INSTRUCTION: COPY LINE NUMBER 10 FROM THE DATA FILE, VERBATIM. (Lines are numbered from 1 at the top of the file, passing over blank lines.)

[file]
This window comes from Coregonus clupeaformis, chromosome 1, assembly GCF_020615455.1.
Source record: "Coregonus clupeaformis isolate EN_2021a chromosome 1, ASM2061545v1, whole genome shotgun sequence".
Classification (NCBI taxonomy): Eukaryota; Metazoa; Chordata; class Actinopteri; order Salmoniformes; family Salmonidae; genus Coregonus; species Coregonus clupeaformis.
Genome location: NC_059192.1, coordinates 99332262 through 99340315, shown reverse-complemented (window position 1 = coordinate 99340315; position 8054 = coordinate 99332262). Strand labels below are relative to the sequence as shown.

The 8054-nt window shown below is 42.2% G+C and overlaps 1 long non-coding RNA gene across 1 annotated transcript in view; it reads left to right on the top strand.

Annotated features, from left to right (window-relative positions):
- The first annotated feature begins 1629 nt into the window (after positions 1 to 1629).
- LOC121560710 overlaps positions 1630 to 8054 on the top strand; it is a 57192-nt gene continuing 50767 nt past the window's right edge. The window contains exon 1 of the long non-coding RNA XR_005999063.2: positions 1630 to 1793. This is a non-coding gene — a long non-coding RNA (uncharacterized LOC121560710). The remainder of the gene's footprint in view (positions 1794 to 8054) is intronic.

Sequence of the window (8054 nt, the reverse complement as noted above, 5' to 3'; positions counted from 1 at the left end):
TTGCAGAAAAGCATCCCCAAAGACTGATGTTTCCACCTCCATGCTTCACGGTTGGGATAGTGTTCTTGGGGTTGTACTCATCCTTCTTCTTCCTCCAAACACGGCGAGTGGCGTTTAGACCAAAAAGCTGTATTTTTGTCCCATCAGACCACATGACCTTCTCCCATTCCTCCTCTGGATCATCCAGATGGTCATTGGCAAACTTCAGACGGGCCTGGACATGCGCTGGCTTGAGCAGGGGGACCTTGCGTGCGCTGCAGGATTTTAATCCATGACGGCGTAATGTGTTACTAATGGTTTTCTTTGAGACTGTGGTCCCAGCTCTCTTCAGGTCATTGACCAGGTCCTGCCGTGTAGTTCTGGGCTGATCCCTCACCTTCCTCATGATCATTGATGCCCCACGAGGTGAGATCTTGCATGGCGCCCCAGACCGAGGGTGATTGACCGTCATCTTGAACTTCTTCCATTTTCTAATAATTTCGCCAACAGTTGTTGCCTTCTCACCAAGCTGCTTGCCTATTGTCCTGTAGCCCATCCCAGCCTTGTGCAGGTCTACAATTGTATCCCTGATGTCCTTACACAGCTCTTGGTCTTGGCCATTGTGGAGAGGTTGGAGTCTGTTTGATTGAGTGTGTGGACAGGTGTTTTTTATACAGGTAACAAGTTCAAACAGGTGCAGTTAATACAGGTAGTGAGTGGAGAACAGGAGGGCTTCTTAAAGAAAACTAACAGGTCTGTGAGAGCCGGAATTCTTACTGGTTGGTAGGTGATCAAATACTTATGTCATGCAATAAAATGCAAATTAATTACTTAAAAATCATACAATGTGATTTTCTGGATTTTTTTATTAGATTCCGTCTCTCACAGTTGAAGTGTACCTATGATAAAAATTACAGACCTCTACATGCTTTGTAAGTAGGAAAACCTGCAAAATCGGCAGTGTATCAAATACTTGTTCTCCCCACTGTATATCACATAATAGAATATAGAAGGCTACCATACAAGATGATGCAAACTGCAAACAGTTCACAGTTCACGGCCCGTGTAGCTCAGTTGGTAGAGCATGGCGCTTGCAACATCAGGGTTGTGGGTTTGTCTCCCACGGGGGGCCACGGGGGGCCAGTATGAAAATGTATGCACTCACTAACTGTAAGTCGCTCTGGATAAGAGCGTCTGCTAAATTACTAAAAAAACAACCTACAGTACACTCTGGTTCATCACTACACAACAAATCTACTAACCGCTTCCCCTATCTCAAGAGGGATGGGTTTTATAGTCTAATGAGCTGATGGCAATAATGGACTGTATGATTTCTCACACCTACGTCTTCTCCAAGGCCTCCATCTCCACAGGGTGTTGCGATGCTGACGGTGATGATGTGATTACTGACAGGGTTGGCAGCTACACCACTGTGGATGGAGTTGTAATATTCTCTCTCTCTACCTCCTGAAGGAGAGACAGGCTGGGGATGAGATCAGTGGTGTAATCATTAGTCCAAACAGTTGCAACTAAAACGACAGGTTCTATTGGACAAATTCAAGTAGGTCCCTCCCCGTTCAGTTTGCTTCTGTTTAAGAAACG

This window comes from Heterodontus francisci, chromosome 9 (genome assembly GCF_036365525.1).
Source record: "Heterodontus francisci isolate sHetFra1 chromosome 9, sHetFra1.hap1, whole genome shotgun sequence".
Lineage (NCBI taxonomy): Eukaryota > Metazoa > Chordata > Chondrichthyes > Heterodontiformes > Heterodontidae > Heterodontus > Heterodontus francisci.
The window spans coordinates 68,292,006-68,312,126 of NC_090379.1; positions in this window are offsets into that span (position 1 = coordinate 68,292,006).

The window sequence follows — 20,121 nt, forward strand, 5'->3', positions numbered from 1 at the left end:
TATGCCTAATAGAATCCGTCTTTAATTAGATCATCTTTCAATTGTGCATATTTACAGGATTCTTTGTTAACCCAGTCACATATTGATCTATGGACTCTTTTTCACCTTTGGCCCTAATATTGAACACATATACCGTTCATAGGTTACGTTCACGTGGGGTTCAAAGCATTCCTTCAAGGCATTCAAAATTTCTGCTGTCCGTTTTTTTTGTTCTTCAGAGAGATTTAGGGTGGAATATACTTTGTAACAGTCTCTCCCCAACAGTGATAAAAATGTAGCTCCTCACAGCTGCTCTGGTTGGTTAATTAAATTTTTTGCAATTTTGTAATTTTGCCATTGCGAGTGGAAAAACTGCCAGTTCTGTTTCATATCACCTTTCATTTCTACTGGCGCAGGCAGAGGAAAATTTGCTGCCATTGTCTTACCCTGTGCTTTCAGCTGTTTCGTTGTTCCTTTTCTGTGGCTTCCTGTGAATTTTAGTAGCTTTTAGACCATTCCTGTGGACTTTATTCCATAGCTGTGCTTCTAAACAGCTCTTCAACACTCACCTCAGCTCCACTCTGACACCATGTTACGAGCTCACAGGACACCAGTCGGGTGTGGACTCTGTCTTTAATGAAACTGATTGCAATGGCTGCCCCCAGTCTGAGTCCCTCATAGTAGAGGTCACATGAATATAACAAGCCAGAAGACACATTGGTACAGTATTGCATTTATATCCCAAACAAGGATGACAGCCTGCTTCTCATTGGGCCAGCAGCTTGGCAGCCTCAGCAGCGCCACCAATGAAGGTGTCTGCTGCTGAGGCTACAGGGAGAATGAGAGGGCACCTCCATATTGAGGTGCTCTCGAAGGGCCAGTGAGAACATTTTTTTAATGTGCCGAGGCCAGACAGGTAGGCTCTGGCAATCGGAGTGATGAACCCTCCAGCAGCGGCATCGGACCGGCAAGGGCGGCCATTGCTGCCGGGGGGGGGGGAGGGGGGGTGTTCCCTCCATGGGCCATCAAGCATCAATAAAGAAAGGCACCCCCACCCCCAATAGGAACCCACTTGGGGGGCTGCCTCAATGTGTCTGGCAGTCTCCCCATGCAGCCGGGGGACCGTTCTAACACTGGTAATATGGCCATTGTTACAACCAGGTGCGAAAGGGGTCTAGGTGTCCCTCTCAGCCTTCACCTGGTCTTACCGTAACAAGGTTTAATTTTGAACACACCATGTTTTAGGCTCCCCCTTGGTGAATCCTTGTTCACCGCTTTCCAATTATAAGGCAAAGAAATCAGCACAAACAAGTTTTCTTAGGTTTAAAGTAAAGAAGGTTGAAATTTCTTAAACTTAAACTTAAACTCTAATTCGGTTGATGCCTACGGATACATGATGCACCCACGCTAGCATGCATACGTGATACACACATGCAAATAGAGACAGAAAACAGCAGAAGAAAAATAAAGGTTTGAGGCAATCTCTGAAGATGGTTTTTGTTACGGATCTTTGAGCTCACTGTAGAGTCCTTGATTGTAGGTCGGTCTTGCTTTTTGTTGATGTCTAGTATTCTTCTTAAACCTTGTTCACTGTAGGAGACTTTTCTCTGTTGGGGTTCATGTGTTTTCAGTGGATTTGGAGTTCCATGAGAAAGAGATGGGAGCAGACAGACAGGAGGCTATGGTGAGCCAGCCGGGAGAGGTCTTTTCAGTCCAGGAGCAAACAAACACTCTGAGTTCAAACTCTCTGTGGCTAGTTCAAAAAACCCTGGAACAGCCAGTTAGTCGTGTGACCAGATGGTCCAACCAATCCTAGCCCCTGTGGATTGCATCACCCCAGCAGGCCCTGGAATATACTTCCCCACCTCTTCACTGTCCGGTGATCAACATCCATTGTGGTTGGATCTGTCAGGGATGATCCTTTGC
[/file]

TTGCAGAAAAGCATCCCCAAAGACTGATGTTTCCACCTCCATGCTTCACGGTTGGGATAGTGTTCTTGGGGTTGTACTCATCCTTCTTCTTCCTCCAAACACGGCGAGTGGCGTTTAGACCAAAAAGCTGTATTTTTGTCCCATCAGACCACATGACCTTCTCCCATTCCTCCTCTGGATCATCCAGATGGTCATTGGCAAACTTCAGACGGGCCTGGACATGCGCTGGCTTGAGCAGGGGGACCTTGCGTGCGCTGCAGGATTTTAATCCATGACGGCGTAATGTGTTACTAATGGTTTTCTTTGAGACTGTGGTCCCAGCTCTCTTCAGGTCATTGACCAGGTCCTGCCGTGTAGTTCTGGGCTGATCCCTCACCTTCCTCATGATCATTGATGCCCCACGAGGTGAGATCTTGCATGGCGCCCCAGACCGAGGGTGATTGACCGTCATCTTGAACTTCTTCCATTTTCTAATAATTTCGCCAACAGTTGTTGCCTTCTCACCAAGCTGCTTGCCTATTGTCCTGTAGCCCATCCCAGCCTTGTGCAGGTCTACAATTGTATCCCTGATGTCCTTACACAGCTCTTGGTCTTGGCCATTGTGGAGAGGTTGGAGTCTGTTTGATTGAGTGTGTGGACAGGTGTTTTTTATACAGGTAACAAGTTCAAACAGGTGCAGTTAATACAGGTAGTGAGTGGAGAACAGGAGGGCTTCTTAAAGAAAACTAACAGGTCTGTGAGAGCCGGAATTCTTACTGGTTGGTAGGTGATCAAATACTTATGTCATGCAATAAAATGCAAATTAATTACTTAAAAATCATACAATGTGATTTTCTGGATTTTTTTATTAGATTCCGTCTCTCACAGTTGAAGTGTACCTATGATAAAAATTACAGACCTCTACATGCTTTGTAAGTAGGAAAACCTGCAAAATCGGCAGTGTATCAAATACTTGTTCTCCCCACTGTATATCACATAATAGAATATAGAAGGCTACCATACAAGATGATGCAAACTGCAAACAGTTCACAGTTCACGGCCCGTGTAGCTCAGTTGGTAGAGCATGGCGCTTGCAACATCAGGGTTGTGGGTTTGTCTCCCACGGGGGGCCACGGGGGGCCAGTATGAAAATGTATGCACTCACTAACTGTAAGTCGCTCTGGATAAGAGCGTCTGCTAAATTACTAAAAAAACAACCTACAGTACACTCTGGTTCATCACTACACAACAAATCTACTAACCGCTTCCCCTATCTCAAGAGGGATGGGTTTTATAGTCTAATGAGCTGATGGCAATAATGGACTGTATGATTTCTCACACCTACGTCTTCTCCAAGGCCTCCATCTCCACAGGGTGTTGCGATGCTGACGGTGATGATGTGATTACTGACAGGGTTGGCAGCTACACCACTGTGGATGGAGTTGTAATATTCTCTCTCTCTACCTCCTGAAGGAGAGACAGGCTGGGGATGAGATCAGTGGTGTAATCATTAGTCCAAACAGTTGCAACTAAAACGACAGGTTCTATTGGACAAATTCAAGTAGGTCCCTCCCCGTTCAGTTTGCTTCTGTTTAAGAAACG